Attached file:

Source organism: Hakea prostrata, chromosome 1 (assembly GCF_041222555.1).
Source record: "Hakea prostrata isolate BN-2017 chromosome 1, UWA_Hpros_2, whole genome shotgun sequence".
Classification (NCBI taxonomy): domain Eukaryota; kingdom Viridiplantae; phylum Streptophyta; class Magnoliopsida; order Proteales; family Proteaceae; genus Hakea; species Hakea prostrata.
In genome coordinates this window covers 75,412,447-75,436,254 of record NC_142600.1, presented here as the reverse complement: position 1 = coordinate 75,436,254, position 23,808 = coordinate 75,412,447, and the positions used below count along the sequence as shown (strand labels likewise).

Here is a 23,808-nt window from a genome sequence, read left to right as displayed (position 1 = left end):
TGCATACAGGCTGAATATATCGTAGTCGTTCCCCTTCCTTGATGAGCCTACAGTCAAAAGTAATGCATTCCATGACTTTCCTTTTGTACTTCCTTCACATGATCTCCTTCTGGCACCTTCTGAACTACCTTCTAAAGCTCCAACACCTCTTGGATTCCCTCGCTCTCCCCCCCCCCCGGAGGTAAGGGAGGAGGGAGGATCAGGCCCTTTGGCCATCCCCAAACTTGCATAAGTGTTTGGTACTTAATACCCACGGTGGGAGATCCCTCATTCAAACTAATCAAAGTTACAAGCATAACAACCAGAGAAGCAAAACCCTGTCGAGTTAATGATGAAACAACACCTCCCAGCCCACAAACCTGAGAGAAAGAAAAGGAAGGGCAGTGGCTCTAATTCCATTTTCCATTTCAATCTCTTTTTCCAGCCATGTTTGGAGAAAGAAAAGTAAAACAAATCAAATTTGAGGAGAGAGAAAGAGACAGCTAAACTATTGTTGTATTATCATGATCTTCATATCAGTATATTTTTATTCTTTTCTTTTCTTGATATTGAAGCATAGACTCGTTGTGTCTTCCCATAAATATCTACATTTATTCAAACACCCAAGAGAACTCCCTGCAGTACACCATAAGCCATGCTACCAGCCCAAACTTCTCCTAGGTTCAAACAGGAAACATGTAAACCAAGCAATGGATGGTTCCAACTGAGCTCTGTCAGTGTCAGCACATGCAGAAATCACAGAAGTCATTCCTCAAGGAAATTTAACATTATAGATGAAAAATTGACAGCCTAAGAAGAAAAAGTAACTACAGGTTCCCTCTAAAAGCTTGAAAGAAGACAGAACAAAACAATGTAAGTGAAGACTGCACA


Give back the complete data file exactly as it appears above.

Source organism: Hakea prostrata, chromosome 1 (assembly GCF_041222555.1).
Source record: "Hakea prostrata isolate BN-2017 chromosome 1, UWA_Hpros_2, whole genome shotgun sequence".
Classification (NCBI taxonomy): domain Eukaryota; kingdom Viridiplantae; phylum Streptophyta; class Magnoliopsida; order Proteales; family Proteaceae; genus Hakea; species Hakea prostrata.
In genome coordinates this window covers 75,412,447-75,436,254 of record NC_142600.1, presented here as the reverse complement: position 1 = coordinate 75,436,254, position 23,808 = coordinate 75,412,447, and the positions used below count along the sequence as shown (strand labels likewise).

Here is a 23,808-nt window from a genome sequence, read left to right as displayed (position 1 = left end):
TGCATACAGGCTGAATATATCGTAGTCGTTCCCCTTCCTTGATGAGCCTACAGTCAAAAGTAATGCATTCCATGACTTTCCTTTTGTACTTCCTTCACATGATCTCCTTCTGGCACCTTCTGAACTACCTTCTAAAGCTCCAACACCTCTTGGATTCCCTCGCTCTCCCCCCCCCCCGGAGGTAAGGGAGGAGGGAGGATCAGGCCCTTTGGCCATCCCCAAACTTGCATAAGTGTTTGGTACTTAATACCCACGGTGGGAGATCCCTCATTCAAACTAATCAAAGTTACAAGCATAACAACCAGAGAAGCAAAACCCTGTCGAGTTAATGATGAAACAACACCTCCCAGCCCACAAACCTGAGAGAAAGAAAAGGAAGGGCAGTGGCTCTAATTCCATTTTCCATTTCAATCTCTTTTTCCAGCCATGTTTGGAGAAAGAAAAGTAAAACAAATCAAATTTGAGGAGAGAGAAAGAGACAGCTAAACTATTGTTGTATTATCATGATCTTCATATCAGTATATTTTTATTCTTTTCTTTTCTTGATATTGAAGCATAGACTCGTTGTGTCTTCCCATAAATATCTACATTTATTCAAACACCCAAGAGAACTCCCTGCAGTACACCATAAGCCATGCTACCAGCCCAAACTTCTCCTAGGTTCAAACAGGAAACATGTAAACCAAGCAATGGATGGTTCCAACTGAGCTCTGTCAGTGTCAGCACATGCAGAAATCACAGAAGTCATTCCTCAAGGAAATTTAACATTATAGATGAAAAATTGACAGCCTAAGAAGAAAAAGTAACTACAGGTTCCCTCTAAAAGCTTGAAAGAAGACAGAACAAAACAATGTAAGTGAAGACTGCACA